Feminism in 2008

Topic: LawPolitics
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Last updated: March 27, 2019

In the past centuries, the struggle for woman’s rights at the most and the involvement of women in the social activities at the least have been compelling. This is because during those times there were little to no realization of the capabilities of women in the society inasmuch as the societies back then gave more emphasis on the roles of men It is also because of the largely patriarchal setup of the early societies, thus effectively removing any faint hopes for women to engage themselves into the activities which could give them more reasons to live their lives to the fullest potentials possible.

Nevertheless, there have also been efforts in the past to correct this seeming ‘mistake’ in the treatment of the society towards women (Thompson, 2002, p. 340). Some of these include but is not exclusively limited to the legislation of woman’s rights in many parts of the world, the flagging down of gender discrimination in the workforce as well as the establishment of organizations dedicated to promote the interests and rights of women. Today, there remains the more important question: what does feminism mean in 2008?It should be noted that the primary mechanisms to empower women are already present, or at least there are considerable ways in which women can already participate in the workforce in particular and in the society in general (McRobbie, 2000, p. 98). In fact, there have been women leaders in many parts of the workforce and of the world. Those things being said, it can be assumed that the initial mechanism to instigate a change in the system, or at least more women empowerment, are already there. The next step would be to make the most use of these existing mechanisms to the fullest in order to further realize the capacities and contributions of women.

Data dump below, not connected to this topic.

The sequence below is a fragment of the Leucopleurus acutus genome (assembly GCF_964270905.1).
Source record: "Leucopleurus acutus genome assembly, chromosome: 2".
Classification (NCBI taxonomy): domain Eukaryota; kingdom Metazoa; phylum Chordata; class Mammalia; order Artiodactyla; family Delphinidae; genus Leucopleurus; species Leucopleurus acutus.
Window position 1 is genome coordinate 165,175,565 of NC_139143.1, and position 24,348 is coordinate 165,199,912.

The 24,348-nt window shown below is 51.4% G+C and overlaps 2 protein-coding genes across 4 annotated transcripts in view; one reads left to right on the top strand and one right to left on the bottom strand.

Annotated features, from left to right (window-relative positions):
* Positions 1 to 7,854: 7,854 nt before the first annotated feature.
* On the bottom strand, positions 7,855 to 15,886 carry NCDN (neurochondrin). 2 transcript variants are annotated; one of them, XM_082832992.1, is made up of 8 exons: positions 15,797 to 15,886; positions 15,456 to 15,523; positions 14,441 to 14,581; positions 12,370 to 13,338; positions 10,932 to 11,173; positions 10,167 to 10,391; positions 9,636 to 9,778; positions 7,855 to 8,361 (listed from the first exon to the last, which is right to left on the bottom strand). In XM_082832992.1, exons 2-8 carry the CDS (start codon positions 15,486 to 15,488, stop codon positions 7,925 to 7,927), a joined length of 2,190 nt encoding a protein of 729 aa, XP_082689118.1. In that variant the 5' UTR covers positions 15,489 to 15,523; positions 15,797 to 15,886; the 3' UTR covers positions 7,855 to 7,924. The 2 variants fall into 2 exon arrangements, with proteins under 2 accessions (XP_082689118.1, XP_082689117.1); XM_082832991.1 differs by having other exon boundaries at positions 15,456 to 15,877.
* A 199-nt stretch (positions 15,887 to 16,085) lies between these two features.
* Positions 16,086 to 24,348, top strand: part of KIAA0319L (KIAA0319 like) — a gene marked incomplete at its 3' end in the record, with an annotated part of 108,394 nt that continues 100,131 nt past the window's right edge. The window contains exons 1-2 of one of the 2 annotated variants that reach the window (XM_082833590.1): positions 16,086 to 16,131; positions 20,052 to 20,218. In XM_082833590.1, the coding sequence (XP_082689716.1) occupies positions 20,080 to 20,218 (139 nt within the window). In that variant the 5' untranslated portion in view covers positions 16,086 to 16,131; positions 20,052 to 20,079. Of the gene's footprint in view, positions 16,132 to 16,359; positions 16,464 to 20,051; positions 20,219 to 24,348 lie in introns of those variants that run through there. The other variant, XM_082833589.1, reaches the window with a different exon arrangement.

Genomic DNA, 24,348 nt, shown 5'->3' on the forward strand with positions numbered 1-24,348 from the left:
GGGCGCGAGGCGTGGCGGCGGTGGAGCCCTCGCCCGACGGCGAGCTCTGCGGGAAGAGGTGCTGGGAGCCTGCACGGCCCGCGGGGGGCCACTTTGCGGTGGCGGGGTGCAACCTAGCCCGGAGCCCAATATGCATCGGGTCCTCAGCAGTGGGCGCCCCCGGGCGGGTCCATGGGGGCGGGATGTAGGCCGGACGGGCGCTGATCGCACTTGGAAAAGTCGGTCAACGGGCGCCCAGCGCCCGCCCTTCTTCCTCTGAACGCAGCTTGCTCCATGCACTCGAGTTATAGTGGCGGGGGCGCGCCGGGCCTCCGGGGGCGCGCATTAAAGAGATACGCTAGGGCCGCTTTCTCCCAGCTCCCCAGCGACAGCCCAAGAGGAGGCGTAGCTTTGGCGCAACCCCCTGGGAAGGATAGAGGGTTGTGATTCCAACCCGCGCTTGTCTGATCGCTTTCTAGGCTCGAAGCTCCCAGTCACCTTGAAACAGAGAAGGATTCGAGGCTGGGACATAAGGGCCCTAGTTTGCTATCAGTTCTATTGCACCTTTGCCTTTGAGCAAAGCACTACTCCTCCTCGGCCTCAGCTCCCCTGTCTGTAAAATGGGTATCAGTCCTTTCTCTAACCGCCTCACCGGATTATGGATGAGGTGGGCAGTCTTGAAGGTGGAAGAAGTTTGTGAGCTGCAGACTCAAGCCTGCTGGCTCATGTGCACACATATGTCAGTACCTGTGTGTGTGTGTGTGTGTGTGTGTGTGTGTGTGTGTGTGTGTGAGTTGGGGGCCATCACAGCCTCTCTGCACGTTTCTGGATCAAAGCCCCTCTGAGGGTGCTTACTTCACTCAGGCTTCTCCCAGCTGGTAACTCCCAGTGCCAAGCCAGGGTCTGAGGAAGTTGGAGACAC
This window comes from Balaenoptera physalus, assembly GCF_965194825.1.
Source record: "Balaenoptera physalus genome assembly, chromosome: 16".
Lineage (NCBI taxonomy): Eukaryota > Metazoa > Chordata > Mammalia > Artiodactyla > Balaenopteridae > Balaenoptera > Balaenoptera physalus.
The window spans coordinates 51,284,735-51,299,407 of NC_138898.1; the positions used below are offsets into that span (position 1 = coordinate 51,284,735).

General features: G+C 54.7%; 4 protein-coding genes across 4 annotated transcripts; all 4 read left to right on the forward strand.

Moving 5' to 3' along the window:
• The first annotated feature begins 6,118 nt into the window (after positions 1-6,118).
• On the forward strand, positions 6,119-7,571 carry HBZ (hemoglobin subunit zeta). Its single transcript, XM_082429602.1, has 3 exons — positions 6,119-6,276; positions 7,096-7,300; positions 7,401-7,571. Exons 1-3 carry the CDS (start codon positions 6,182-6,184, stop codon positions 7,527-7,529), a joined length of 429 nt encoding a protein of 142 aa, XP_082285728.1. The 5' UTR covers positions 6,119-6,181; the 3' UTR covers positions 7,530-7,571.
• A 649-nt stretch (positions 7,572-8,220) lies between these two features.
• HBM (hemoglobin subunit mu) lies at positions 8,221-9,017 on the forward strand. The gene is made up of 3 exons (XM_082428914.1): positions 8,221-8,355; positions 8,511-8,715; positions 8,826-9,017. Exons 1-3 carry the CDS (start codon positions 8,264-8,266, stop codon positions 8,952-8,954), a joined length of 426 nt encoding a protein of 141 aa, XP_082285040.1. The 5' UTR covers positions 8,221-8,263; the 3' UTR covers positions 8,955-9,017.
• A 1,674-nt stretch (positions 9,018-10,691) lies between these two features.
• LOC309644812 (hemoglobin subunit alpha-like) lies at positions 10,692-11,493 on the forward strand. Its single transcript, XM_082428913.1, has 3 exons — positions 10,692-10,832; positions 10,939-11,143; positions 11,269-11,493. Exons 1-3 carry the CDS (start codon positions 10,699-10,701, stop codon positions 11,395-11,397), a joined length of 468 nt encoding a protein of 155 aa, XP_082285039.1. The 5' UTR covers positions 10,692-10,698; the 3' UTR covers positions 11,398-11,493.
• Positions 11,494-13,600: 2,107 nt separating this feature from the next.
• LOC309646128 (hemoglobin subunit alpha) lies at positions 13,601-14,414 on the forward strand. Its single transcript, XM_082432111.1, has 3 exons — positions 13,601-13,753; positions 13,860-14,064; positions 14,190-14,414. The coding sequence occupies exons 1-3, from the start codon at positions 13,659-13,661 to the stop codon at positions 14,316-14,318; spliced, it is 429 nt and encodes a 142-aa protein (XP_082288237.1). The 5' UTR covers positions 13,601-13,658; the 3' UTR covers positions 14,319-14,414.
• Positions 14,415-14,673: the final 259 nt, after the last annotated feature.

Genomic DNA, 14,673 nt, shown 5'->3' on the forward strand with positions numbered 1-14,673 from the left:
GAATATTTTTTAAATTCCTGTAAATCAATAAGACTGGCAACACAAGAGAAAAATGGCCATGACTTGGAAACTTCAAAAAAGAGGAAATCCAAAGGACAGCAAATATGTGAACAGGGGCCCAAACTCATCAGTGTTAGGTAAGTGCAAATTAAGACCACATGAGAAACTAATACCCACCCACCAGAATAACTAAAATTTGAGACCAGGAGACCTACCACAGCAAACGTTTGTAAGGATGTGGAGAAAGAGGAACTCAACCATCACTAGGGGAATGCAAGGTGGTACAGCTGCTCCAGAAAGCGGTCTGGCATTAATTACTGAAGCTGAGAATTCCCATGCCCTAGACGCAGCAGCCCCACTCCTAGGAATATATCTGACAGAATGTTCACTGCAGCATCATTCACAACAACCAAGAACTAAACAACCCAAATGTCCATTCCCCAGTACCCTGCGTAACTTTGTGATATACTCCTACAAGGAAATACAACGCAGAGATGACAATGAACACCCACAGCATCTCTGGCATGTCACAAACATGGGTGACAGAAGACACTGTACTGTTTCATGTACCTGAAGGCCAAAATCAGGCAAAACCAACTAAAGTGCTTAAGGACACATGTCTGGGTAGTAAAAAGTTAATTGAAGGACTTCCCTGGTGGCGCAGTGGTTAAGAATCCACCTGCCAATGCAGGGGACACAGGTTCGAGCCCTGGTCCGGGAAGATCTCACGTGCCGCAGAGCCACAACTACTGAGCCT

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Thus, feminism in 2008 relates to the prompts or drives to sustain what has been initiated in promoting the welfare of women and to utilize those previous initiatives to the benefit of the women especially under dire and trying circumstances. That is largely because even though there have been a number of changes in a seemingly patriarchal society, there remains the instances where women are placed before situations which tend to discriminate them or place them in a  disempowered state (Mojab, 2001, p. 124). More importantly, there still are parts of the world where there is hardly any recognition of women’s rights and roles, especially among countries where the tradition and culture binds the actions of the members of the society in certain ways (Warren, 2003, p. 665). Some of these include the societal acceptance to the subjugation of women to men, specifically in terms of gender roles.